You need to be able to answer some basic questions about your audience before you set pen to paper:

  • Who are you talking to?
  • Why are they listening?

Start with the basics, like segmentation, and from there look at more complex options, like donor surveys, empathy mapping, and (gasp!) having one-on-one conversations with your donors.

2. Do you know why you’re writing?

Before I write anything, I take out a big sticky note and fill in the following sentence:

This is why I am writing to you today:

Here’s a hint. If the reason is “I want to tell you about how awesome we are” or “I send you a letter every Christmas” or “I want your money” you’re writing for the wrong reasons.

Here are some better reasons:

… because there is a problem you care deeply about that only you can solve.

… because there is a problem you cared deeply about, and you helped solve it.

Your reason will be specific, and focused on your donor. Which brings me to my next question.

3. Are you following the “rule of one”?

One donor. One speaker. One concept.

You’d never start a letter with “greetings earthlings”, so why would you start it with “dear friends of ABC org”? Get personal – use your donor’s name, and speak directly to them.

This also applies to your signatory or narrator. You’re not ganging up on your donors, you’re having a conversation about something really important and exciting.

And if the reason why you’re writing is to ask for monthly gifts to support a school lunch program, don’t talk about your milk program, and your art program, and your parent support program, and an upcoming gala.

4. Are you checking your weewee?

Whatever you’re writing should focus more on your donor than on your organisation. As Tom Ahern always says, “circle the you’s.” If your writing focuses solely on your organisation and all the great stuff you’re doing, you’re missing an opportunity to make your donor the center of the action.

Find ways to turn your inward-looking language into donor-focused statements. “We” didn’t give 1200 pairs of shoes to homeless youth, you did.

And when you’re feeling stuck, consider inviting your donor in with statements like “you see, Jane” or “you can imagine” or “would you believe?”

5. Are you being conversational?

Or are you stuck in your “Business Communications 101” class?

Formality is boring. A long-winded, ego-driven, jargon-studded brain dump, filled with cold-fish sales-speak that is predictable yet nonsensical because it tries to make too many points and yet somehow manages to make no point at all (much like this sentence) will get you nowhere.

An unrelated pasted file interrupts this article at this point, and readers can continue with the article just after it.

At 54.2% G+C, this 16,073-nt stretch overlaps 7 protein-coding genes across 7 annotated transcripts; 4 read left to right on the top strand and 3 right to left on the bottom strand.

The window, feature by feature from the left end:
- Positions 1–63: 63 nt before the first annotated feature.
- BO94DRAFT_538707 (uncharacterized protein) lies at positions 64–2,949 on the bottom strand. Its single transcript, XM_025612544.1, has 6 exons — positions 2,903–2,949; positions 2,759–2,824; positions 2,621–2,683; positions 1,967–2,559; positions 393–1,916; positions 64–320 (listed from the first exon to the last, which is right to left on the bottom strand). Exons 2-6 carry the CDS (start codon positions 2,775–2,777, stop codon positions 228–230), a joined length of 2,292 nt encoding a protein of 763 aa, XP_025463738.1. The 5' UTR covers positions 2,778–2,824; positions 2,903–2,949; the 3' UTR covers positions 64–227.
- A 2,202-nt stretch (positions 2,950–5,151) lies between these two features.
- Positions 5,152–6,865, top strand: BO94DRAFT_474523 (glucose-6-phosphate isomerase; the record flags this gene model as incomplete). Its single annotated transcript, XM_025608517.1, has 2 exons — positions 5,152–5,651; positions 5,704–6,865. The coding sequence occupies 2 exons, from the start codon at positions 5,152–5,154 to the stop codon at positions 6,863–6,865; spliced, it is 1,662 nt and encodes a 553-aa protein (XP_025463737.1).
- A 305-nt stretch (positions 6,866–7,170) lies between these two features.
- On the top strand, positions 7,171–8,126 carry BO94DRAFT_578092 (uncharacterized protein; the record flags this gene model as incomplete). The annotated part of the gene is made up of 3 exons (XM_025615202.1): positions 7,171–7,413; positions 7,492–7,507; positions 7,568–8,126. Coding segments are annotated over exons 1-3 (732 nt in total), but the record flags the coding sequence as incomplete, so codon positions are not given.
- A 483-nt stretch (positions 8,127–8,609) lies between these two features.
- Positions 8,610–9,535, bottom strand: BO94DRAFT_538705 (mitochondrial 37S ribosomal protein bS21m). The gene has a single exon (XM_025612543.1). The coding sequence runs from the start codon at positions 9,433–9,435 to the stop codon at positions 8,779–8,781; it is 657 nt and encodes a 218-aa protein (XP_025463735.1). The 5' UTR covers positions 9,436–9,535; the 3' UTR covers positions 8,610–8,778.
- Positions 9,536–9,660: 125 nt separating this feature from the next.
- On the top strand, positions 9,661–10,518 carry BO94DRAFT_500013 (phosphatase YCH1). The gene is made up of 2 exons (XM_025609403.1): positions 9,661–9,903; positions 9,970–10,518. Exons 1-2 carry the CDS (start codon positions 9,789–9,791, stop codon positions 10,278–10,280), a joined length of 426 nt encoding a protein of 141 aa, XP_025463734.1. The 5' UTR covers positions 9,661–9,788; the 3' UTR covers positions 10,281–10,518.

Your writing should be easy to read – not because your donors aren’t intelligent or educated, but because they are people with busy lives. This isn’t the place to show off your vocabulary. It’s a place to passionately make your case in a way your reader can immediately understand.

Check your sentence length. Shorter sentences are easier to digest than long ones. And yes, one-word sentences are okay.

Check your jargon. Are you using insider language and acronyms that your donors won’t understand? How many multi-syllabic words are cluttering your page? Are you writing at a 4th to 6th grade level?

(This article is at a 6.5 grade level… and that drops below 6 if you delete that one long-winded sentence a few paragraphs above!)

6. Where’s your hook?

Hint: it’s in the first line, or it’s not a hook at all.

When your reader opens a letter, they should immediately see their name, and read something that convinces them to keep reading.

This often means deleting the first three paragraphs of your draft. If your letter rambles about autumn leaves and seasons changing before you get to your point – homeless people die without shelter in the winter – you are at risk of losing your reader’s attention.

7. Are you committing crimes against readability?

You could write the most brilliantly compelling, generous, and passionate letter, but if your font is too small, or too fancy, or a weird colour, it won’t get read. If you are using images, ensure they make a meaningful connection to your message. If you’re asking your donor to make a poverty-stricken family’s Christmas brighter, a photo of a happy child surrounded by toys sends a mixed and distracting message.

8. Where’s your heart?

The essential difference between emotion and reason is that emotion leads to action, while reason leads to conclusions.
 – Donald Calne, neurologist